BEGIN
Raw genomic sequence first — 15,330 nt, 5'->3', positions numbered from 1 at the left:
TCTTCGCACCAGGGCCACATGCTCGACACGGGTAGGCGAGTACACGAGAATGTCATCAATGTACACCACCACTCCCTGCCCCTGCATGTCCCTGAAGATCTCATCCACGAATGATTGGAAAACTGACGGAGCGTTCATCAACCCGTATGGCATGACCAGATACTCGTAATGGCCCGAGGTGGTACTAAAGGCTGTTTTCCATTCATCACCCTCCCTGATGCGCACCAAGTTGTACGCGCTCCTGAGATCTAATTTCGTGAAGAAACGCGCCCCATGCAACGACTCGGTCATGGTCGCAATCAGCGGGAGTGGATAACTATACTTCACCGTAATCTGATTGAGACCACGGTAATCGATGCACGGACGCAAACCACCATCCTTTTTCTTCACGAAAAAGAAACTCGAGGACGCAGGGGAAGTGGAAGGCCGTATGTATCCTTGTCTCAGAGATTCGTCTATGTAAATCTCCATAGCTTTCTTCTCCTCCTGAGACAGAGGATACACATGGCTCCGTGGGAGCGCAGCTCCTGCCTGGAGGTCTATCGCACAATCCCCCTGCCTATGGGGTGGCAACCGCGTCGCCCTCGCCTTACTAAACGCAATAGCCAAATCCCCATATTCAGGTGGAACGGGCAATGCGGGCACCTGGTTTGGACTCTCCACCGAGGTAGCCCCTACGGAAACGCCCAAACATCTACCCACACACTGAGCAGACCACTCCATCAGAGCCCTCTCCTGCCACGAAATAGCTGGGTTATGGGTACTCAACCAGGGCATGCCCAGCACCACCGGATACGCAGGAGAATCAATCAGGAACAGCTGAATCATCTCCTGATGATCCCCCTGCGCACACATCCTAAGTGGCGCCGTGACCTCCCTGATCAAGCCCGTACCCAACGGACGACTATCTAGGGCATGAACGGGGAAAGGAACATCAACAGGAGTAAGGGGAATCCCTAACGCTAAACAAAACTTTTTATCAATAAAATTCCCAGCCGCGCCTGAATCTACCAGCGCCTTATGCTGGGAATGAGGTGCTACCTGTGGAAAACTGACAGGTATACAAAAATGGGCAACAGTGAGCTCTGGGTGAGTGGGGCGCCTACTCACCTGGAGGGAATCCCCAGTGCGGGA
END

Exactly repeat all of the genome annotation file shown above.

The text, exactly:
Raw genomic sequence first — 15,330 nt, 5'->3', positions numbered from 1 at the left:
TCTTCGCACCAGGGCCACATGCTCGACACGGGTAGGCGAGTACACGAGAATGTCATCAATGTACACCACCACTCCCTGCCCCTGCATGTCCCTGAAGATCTCATCCACGAATGATTGGAAAACTGACGGAGCGTTCATCAACCCGTATGGCATGACCAGATACTCGTAATGGCCCGAGGTGGTACTAAAGGCTGTTTTCCATTCATCACCCTCCCTGATGCGCACCAAGTTGTACGCGCTCCTGAGATCTAATTTCGTGAAGAAACGCGCCCCATGCAACGACTCGGTCATGGTCGCAATCAGCGGGAGTGGATAACTATACTTCACCGTAATCTGATTGAGACCACGGTAATCGATGCACGGACGCAAACCACCATCCTTTTTCTTCACGAAAAAGAAACTCGAGGACGCAGGGGAAGTGGAAGGCCGTATGTATCCTTGTCTCAGAGATTCGTCTATGTAAATCTCCATAGCTTTCTTCTCCTCCTGAGACAGAGGATACACATGGCTCCGTGGGAGCGCAGCTCCTGCCTGGAGGTCTATCGCACAATCCCCCTGCCTATGGGGTGGCAACCGCGTCGCCCTCGCCTTACTAAACGCAATAGCCAAATCCCCATATTCAGGTGGAACGGGCAATGCGGGCACCTGGTTTGGACTCTCCACCGAGGTAGCCCCTACGGAAACGCCCAAACATCTACCCACACACTGAGCAGACCACTCCATCAGAGCCCTCTCCTGCCACGAAATAGCTGGGTTATGGGTACTCAACCAGGGCATGCCCAGCACCACCGGATACGCAGGAGAATCAATCAGGAACAGCTGAATCATCTCCTGATGATCCCCCTGCGCACACATCCTAAGTGGCGCCGTGACCTCCCTGATCAAGCCCGTACCCAACGGACGACTATCTAGGGCATGAACGGGGAAAGGAACATCAACAGGAGTAAGGGGAATCCCTAACGCTAAACAAAACTTTTTATCAATAAAATTCCCAGCCGCGCCTGAATCTACCAGCGCCTTATGCTGGGAATGAGGTGCTACCTGTGGAAAACTGACAGGTATACAAAAATGGGCAACAGTGAGCTCTGGGTGAGTGGGGCGCCTACTCACCTGGAGGGAATCCCCAGTGCGGGA